45m 4 Legs Angle Lattice Steel Tower Wind Load 160kmph For Mobile Antenna

Place of Origin Guangzhou
Brand Name Guangxin
Model Number GX-5611G
Minimum Order Quantity 1set
Price USD1880-2100
Packaging Details Cotton sheets or cloth package by bundle
Delivery Time 20-30days
Payment Terms Western Union, L/C, T/T
Supply Ability 300ton/month

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Product Details
Certification ISO9001:2008 SGS COC Product Name 45m 4 Legs Angle Lattice Steel Tower Mobile Antenna
Surface Treatment Hot-dip Galvanized Height 45m
Material Angle Steel Plates, Flat Steel Plate, Bolts And Nuts Wind Load 160km/h
Design Loading As Per Requirement And Specification By Clients Worldwide. Tower Type Tube Towers, Mono Pole Tower, Angle Towers
Design Of Pole Against Earthquake Of 8 Grade Application Highway, Freeway, Airport ,seaport,plaza,stadium ,square,highway,street Way Etc
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4 Legs Angle Lattice Steel Tower


45m Lattice Steel Tower


Telecom Steel Tower Wind Load 160kmph

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Product Description

45m 4 Legs Angle Lattice Steel Tower Wind Load 160kmph For Mobile Antenna   



Specification of 4 Legs steel tower: 


Material Tubular Steel, Angle steel plates, flat steel plate
Steel Type Weldable low carbon structural steel
Steel Grade GB Q235, Q345, BS 4360, ASTM A36 etc.
Yield Strength Fy≥235MPa
Tensile Strength Fu≥400MPa
Elongation σ≥20%
Surface Finish Hot dip galvanization
Galvanized layer T≥65μm
Height 20m to 100m, customized to requests
Design 4 legs self-supporting or free standing lattice tower
Structure 1 to 5 platforms, each platform comes with 4 to 6 brackets for mounting antennas or specified number of brackets for mounting antennas, microwaves, RRUs and other devices.
Supply mode CKD(Complete Knocked Down), SKD(Semi-Knocked Down), DKD(Direct Knocked Down)
Fixing/Fastening Bolts and nuts, connecting plates  
Configuration Foundations/anchoring bolts, tower sections, 1-5 platforms (optional), mounting brackets, ladder, anti-fall safety system, lightning rod, earthing plate etc.
Wind Load 0.35-1.0kN/sqm
Lifespan 20-50 years
Warranty 5 years
Applications GSM/3G/4G/5G/FM radio antennas, microwaves, telecom stations.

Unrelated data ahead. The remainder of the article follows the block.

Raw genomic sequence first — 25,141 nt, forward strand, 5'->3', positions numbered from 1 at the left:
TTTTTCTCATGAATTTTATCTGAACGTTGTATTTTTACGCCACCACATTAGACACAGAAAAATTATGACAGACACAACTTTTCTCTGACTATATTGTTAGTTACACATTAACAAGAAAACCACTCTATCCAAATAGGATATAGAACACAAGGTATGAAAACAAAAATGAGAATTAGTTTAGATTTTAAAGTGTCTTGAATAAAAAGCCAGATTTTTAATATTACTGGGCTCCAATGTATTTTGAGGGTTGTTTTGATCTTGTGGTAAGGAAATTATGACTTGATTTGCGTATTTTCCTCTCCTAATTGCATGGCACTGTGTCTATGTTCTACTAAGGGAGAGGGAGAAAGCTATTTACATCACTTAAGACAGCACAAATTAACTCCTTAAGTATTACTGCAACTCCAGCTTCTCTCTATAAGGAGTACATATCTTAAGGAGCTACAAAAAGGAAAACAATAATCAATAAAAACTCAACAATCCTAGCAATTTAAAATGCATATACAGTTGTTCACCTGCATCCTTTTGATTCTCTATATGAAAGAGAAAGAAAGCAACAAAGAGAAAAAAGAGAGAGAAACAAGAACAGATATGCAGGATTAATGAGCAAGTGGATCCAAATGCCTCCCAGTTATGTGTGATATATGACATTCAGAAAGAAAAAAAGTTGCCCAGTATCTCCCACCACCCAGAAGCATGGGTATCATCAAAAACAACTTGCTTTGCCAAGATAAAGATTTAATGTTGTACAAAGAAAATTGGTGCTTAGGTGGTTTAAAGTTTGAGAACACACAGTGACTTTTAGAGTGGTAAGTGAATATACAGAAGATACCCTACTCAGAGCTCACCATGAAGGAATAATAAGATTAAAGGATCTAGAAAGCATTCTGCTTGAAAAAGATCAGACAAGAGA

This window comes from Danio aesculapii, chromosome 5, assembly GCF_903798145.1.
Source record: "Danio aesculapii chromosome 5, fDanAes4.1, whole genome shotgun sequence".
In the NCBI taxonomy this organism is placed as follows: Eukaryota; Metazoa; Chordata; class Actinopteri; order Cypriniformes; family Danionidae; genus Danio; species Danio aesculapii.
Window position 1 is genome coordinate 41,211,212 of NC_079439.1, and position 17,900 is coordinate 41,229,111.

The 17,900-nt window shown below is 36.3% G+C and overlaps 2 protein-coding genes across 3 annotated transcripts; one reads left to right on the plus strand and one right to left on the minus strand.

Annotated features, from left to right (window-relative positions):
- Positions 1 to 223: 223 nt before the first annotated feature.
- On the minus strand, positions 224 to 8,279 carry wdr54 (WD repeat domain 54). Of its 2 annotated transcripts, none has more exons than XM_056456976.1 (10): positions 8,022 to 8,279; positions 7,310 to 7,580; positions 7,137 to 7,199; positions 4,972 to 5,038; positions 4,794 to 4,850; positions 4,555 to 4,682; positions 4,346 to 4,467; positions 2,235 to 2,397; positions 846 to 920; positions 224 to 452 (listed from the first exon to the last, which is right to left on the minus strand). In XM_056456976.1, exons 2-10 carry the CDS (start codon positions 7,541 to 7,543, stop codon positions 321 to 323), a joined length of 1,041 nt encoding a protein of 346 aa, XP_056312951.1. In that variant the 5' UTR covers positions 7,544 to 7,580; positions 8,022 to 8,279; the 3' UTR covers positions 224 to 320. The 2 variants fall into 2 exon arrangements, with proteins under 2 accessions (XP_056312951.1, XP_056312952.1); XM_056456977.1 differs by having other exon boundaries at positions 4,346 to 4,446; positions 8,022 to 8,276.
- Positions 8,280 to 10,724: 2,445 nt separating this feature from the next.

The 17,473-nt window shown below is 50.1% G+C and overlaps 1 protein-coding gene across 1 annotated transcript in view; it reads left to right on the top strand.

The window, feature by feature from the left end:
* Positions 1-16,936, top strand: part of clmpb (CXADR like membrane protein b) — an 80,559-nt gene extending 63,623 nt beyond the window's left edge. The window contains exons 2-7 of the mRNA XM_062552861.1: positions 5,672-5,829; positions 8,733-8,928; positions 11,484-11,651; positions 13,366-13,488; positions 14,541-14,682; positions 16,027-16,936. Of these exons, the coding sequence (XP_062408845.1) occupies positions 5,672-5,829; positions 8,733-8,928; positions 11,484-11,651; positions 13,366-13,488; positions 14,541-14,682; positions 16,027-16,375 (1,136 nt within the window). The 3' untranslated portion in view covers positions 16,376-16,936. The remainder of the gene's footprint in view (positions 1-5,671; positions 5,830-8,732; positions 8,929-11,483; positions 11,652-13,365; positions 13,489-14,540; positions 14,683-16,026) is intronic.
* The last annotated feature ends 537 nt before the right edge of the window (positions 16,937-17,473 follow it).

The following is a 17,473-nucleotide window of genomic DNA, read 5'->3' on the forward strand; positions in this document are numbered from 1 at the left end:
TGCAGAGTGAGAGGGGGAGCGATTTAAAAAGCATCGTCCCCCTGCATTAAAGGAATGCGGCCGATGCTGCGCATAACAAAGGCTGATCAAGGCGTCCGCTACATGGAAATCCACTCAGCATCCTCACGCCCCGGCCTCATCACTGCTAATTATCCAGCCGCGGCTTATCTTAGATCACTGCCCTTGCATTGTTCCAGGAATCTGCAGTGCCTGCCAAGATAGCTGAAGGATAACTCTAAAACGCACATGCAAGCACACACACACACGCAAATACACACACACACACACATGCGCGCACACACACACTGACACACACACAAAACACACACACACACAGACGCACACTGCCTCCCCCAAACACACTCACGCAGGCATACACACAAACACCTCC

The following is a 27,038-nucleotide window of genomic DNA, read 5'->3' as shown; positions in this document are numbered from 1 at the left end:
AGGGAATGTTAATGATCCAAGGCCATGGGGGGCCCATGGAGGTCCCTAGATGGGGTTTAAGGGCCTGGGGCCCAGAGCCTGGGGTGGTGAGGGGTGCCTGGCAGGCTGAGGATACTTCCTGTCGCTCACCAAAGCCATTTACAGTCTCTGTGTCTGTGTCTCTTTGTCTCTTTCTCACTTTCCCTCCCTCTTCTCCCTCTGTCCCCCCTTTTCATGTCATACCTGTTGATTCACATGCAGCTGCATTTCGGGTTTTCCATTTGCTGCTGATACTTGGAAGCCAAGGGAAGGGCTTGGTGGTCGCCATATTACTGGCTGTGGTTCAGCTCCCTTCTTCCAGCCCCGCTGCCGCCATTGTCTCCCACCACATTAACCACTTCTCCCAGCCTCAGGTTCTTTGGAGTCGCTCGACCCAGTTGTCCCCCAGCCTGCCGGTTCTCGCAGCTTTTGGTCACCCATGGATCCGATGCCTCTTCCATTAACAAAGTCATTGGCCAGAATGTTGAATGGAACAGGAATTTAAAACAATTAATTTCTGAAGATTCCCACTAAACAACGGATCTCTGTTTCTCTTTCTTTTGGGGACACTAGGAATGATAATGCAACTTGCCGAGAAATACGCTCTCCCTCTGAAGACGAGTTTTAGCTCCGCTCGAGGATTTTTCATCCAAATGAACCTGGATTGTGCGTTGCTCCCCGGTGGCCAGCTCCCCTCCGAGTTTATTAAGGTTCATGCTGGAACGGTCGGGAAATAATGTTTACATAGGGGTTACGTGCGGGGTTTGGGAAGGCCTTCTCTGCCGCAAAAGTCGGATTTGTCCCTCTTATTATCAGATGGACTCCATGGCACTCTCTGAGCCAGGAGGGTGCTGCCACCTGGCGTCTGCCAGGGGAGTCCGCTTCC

The aforementioned parts help determine just how far a cell tower can be a from a cell phone while still able to pick up its signal. That distance is determined by the connecting technology, landscape features (hills, trees and buildings), the power of the tower’s transmitter, the size of the cellphone network and the network’s design capacity.


What’s interesting is that a cell tower will sometimes have their transmitter seat to a lower power on purpose to ensure it doesn’t interfere with neighboring cells.


But even with all of those factors, the typical cell tower can provide service up to 45 miles away. That’s quite impressive! Let’s take a closer look at what various components affect a cell tower’s range and effectiveness.


What affects a cell tower’s range?


The range of a cell tower is not a fixed figure. That’s because there are so many variables when it comes to the range in which a cell tower connects a mobile device. The most common variables include:

  • How hight the antenna is over the surrounding landscape.
  • The frequency of the signal in use.
  • The rated power of the transmitter.
  • The directional characteristics of the antenna array on the site.
  • Nearby buildings and vegetation absorbing and reflecting radio energy.
  • The local geographical or regulatory factors and weather conditions.

Cell towers are often built in areas with high population densities. That’s because these cities have the most potential cell phone users. For that reason, you’ll often find cell towers “overlapping” in more crowded areas. This helps to avoid interference problems.


If you find yourself wondering why you don’t have a signal on your cell phone, it could be because you’re too far from a tower or because the cell phone signal has been decreased by hills, large buildings or other structures. You may also lose your signal if a lot of people are attempting to use the cell tower at the same time. That often leads to calls getting dropped.

While driving, your phone can switch from one cell tower to the next mid-conversation. As you continue your journey, the cell phone will pick the strongest signal and release the weaker cell tower, making it available to another caller.